Drew Steketee was president of BE A PILOT, senior vp-communications for AOPA and executive director of the Partnership for Improved Air Travel. He also headed PR and media relations for Beech, GAMA and the Airport Operators Council International.
We’re packing up our home of 21 years to leave Washington, D.C., for the last time. In boxes, I’m finding 45-plus years of aviation memories, decisions made, and paths not taken. Most poignant: The 1965 full-page United Airlines ad promising, “There’s Room at the Top.” Just above that headline was a photo: an empty seat in a United cockpit. Pasted on my bedroom door back home, it was the air under teenage dreams of a flying career.
Today, there’s talk again about a pilot shortage. Most say, “I’ve heard that before.” The pilot profession now has many detractors. Glory days are past. For those with a calling, however, there’s no other way to live.
Back in 1965, United’s “recent jet fleet expansion” was an all-call for flight officers. UA bragged of a billion-dollar investment boosting “the world’s largest jet fleet from 164 to 308 jets.” Aside from 1960s prosperity and big growth in air travel, there was also the upcoming shake-out of old piston DC-6s from short-haul runs.
DC-9s and early 737s were marching in, forcing big changes. Years later, when I flew GAMA boss Ed Stimpson around, the former FAA official would often declare, “This is a DC-9 airport!” He could identify runway and terminal expansions from the era when cities scrambled to attract jet service or just stay on the route map.
Airports like Mt. Vernon, Ill., and Allentown, Pa., competed with new infrastructure, much as towns previously fought for a railroad stop or interstate highway. Even the cover of D.C.’s phone book one year depicted T-tails of the new DC-9s parked at a now-expanded Washington National Airport, belle of the DC-3 era.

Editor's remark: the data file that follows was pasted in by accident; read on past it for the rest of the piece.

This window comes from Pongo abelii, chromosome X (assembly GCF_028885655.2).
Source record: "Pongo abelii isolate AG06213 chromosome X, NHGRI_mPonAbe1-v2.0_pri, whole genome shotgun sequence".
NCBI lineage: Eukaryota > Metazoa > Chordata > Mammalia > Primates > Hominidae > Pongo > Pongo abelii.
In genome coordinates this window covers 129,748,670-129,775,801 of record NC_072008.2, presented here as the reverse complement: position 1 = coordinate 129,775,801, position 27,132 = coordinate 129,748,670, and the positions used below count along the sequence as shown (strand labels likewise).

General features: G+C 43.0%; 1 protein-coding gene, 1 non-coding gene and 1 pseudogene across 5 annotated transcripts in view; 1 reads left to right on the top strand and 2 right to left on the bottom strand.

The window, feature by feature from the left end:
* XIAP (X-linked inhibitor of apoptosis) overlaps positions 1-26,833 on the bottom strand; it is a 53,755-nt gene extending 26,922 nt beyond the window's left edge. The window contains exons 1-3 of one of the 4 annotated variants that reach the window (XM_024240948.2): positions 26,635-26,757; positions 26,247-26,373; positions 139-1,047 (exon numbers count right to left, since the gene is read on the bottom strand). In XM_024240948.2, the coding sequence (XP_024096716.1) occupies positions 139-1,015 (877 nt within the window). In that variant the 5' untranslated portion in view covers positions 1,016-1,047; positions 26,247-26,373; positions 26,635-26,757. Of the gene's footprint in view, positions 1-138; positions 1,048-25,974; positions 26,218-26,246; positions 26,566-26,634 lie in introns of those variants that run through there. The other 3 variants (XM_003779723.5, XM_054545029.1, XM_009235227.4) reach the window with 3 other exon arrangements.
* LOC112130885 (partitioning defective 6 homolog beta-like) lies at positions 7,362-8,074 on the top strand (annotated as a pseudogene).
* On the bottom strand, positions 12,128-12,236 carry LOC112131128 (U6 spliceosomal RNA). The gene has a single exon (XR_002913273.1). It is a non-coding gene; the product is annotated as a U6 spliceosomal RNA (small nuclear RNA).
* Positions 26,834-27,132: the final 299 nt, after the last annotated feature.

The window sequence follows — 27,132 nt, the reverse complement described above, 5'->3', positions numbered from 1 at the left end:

So that empty United cockpit spoke to me. “If you have a Commercial license and two years of college, you could be sitting here.” Correctable 20/50 vision was good enough, as was experience in lieu of college. There was no daunting list of qualifications, minimum hours or turbine time.
Times changed. Soon, thousands of aviators exited the military or came home from Vietnam. You couldn’t buy an airline job by 1970. Some low-time commercial flying opportunities still existed — many more than today — but times were tough and some jobs nasty or dangerous. It was hard (and expensive) to get started, as now.
After four years “in finishing school,” I was a college grad but no longer ahead of the aviation pack. I never could catch up. Plan B worked well, however, with a rewarding professional career and 20 years of associated work flying.
Would you advise today’s young person to pursue an aviation career? Recently, many airline pilots have said no. It’s still a tough, long slog. In our GA world, corporate aviation offers new opportunity but life there can be a tough, too. Forecasters say aviation will grow, however. You only need look far enough down the road.
I never talk down a flying career, although fewer young people ask me these days. I offer up the minuses and well as the pluses. Being realistic, I hope to avoid their future disappointment. After that, it’s all down to one thing: If you live to fly, there’s no substitute. It’s only a question of how to do it. The next question: How best to do it. With a little luck, some flexibility and faith in the future, young people could still conclude there will be “Room at the Top” for them.
Story © 2011 Drew Steketee
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